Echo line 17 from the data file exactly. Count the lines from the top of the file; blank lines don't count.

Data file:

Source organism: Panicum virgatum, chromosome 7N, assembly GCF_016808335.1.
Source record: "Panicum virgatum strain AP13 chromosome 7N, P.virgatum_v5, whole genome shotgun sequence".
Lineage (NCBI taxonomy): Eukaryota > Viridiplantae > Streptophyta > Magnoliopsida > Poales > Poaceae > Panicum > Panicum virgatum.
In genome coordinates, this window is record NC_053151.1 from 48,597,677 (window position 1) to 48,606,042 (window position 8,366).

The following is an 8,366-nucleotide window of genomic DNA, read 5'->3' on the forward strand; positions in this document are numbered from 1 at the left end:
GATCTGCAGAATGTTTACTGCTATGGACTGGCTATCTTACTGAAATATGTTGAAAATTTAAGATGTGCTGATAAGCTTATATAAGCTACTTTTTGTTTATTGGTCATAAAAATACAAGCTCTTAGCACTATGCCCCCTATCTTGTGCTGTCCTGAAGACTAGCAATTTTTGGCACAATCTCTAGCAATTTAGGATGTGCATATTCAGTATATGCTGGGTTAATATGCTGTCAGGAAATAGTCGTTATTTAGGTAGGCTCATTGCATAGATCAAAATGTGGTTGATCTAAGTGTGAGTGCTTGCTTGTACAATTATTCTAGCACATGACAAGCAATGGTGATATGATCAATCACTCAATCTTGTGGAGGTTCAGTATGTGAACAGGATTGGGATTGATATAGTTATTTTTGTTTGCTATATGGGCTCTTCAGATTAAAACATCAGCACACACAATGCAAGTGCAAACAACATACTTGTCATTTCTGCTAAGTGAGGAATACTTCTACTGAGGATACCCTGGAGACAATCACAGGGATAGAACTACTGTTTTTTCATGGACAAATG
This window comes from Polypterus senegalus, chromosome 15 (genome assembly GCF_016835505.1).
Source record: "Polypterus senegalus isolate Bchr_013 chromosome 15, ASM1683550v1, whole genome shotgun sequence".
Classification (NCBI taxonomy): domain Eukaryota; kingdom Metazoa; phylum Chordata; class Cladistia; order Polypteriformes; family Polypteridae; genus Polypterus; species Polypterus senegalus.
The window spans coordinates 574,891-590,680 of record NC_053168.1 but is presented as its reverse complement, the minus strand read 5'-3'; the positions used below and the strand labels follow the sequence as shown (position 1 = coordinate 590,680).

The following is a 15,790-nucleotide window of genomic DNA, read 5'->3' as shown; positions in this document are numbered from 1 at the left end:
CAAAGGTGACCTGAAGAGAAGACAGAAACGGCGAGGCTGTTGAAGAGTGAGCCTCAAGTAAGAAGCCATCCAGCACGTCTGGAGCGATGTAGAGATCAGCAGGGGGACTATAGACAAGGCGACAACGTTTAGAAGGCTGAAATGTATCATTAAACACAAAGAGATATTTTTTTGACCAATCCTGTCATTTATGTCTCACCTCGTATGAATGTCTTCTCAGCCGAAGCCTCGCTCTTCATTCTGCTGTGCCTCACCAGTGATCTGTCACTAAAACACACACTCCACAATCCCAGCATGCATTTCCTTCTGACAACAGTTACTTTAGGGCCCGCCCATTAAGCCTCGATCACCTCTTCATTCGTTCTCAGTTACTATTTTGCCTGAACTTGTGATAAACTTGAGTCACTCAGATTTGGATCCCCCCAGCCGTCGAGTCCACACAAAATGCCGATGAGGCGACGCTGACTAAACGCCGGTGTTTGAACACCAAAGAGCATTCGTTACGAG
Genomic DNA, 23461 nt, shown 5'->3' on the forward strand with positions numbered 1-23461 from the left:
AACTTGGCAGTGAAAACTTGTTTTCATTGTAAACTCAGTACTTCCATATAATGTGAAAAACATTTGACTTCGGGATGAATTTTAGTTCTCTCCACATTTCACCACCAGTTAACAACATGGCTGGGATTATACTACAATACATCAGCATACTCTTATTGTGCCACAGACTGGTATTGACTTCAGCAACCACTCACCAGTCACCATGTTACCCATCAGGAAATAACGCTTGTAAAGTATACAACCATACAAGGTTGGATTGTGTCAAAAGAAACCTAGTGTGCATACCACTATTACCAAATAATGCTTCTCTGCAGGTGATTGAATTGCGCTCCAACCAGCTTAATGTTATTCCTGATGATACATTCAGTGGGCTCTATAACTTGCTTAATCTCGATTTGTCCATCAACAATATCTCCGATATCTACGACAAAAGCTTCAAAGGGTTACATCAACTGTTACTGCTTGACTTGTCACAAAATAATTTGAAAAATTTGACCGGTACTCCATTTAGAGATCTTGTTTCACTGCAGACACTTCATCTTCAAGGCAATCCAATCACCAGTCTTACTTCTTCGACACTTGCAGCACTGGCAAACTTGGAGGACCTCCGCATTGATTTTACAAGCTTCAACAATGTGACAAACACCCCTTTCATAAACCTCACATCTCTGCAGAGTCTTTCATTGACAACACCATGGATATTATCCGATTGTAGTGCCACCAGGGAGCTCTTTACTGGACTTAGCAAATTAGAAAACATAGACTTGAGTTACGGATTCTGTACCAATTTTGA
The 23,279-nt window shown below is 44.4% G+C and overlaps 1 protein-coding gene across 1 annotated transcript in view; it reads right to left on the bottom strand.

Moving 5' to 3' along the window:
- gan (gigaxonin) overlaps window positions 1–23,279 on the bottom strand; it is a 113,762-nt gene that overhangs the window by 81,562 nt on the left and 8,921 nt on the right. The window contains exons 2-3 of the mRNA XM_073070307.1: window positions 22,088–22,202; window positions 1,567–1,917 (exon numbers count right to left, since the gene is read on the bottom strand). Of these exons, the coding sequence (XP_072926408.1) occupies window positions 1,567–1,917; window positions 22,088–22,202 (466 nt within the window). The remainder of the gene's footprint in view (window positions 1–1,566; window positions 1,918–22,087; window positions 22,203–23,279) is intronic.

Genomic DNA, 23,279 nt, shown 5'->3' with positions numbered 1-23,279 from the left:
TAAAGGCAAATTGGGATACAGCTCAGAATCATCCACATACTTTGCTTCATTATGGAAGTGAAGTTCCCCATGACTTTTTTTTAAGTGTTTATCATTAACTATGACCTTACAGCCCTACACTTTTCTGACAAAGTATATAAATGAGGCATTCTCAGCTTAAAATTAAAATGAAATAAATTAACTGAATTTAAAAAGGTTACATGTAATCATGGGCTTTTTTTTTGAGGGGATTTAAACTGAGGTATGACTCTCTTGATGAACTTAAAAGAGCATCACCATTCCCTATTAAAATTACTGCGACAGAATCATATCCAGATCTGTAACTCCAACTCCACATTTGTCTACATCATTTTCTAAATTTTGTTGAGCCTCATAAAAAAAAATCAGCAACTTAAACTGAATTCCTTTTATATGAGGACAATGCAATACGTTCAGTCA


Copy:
- gan (gigaxonin) overlaps window positions 1–23,279 on the bottom strand; it is a 113,762-nt gene that overhangs the window by 81,562 nt on the left and 8,921 nt on the right. The window contains exons 2-3 of the mRNA XM_073070307.1: window positions 22,088–22,202; window positions 1,567–1,917 (exon numbers count right to left, since the gene is read on the bottom strand). Of these exons, the coding sequence (XP_072926408.1) occupies window positions 1,567–1,917; window positions 22,088–22,202 (466 nt within the window). The remainder of the gene's footprint in view (window positions 1–1,566; window positions 1,918–22,087; window positions 22,203–23,279) is intronic.